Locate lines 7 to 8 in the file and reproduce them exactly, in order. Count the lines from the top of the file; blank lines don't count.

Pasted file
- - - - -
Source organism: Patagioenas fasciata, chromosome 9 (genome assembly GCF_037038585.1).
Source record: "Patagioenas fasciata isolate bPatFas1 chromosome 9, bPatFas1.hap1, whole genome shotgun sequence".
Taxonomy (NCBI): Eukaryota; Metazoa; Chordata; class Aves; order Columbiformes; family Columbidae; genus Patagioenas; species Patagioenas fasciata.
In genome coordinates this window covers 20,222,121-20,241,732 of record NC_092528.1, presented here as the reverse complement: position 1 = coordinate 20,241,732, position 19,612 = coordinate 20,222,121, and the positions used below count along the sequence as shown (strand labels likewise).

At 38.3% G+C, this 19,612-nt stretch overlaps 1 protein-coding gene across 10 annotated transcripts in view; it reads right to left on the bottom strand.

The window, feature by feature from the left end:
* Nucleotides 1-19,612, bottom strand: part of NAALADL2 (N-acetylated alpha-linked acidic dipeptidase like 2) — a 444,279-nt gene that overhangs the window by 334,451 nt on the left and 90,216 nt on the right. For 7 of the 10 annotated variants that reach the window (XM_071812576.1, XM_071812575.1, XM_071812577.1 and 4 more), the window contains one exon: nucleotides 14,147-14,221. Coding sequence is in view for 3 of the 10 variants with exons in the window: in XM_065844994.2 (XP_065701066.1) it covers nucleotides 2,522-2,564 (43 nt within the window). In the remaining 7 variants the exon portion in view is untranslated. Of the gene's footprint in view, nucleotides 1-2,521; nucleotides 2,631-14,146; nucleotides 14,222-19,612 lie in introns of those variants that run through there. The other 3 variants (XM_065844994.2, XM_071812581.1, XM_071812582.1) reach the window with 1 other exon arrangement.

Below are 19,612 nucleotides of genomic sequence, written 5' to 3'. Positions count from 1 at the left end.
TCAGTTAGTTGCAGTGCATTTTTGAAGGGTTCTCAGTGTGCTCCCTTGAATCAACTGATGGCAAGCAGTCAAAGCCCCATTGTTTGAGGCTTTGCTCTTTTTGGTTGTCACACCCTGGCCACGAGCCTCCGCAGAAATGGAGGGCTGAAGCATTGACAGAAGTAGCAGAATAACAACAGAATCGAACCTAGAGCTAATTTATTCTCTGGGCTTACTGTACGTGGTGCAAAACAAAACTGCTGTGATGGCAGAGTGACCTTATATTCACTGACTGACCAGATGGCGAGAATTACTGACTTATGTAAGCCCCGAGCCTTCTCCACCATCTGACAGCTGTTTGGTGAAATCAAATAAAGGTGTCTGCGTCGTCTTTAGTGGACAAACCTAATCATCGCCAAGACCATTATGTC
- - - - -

* Nucleotides 1-19,612, bottom strand: part of NAALADL2 (N-acetylated alpha-linked acidic dipeptidase like 2) — a 444,279-nt gene that overhangs the window by 334,451 nt on the left and 90,216 nt on the right. For 7 of the 10 annotated variants that reach the window (XM_071812576.1, XM_071812575.1, XM_071812577.1 and 4 more), the window contains one exon: nucleotides 14,147-14,221. Coding sequence is in view for 3 of the 10 variants with exons in the window: in XM_065844994.2 (XP_065701066.1) it covers nucleotides 2,522-2,564 (43 nt within the window). In the remaining 7 variants the exon portion in view is untranslated. Of the gene's footprint in view, nucleotides 1-2,521; nucleotides 2,631-14,146; nucleotides 14,222-19,612 lie in introns of those variants that run through there. The other 3 variants (XM_065844994.2, XM_071812581.1, XM_071812582.1) reach the window with 1 other exon arrangement.

Below are 19,612 nucleotides of genomic sequence, written 5' to 3'. Positions count from 1 at the left end.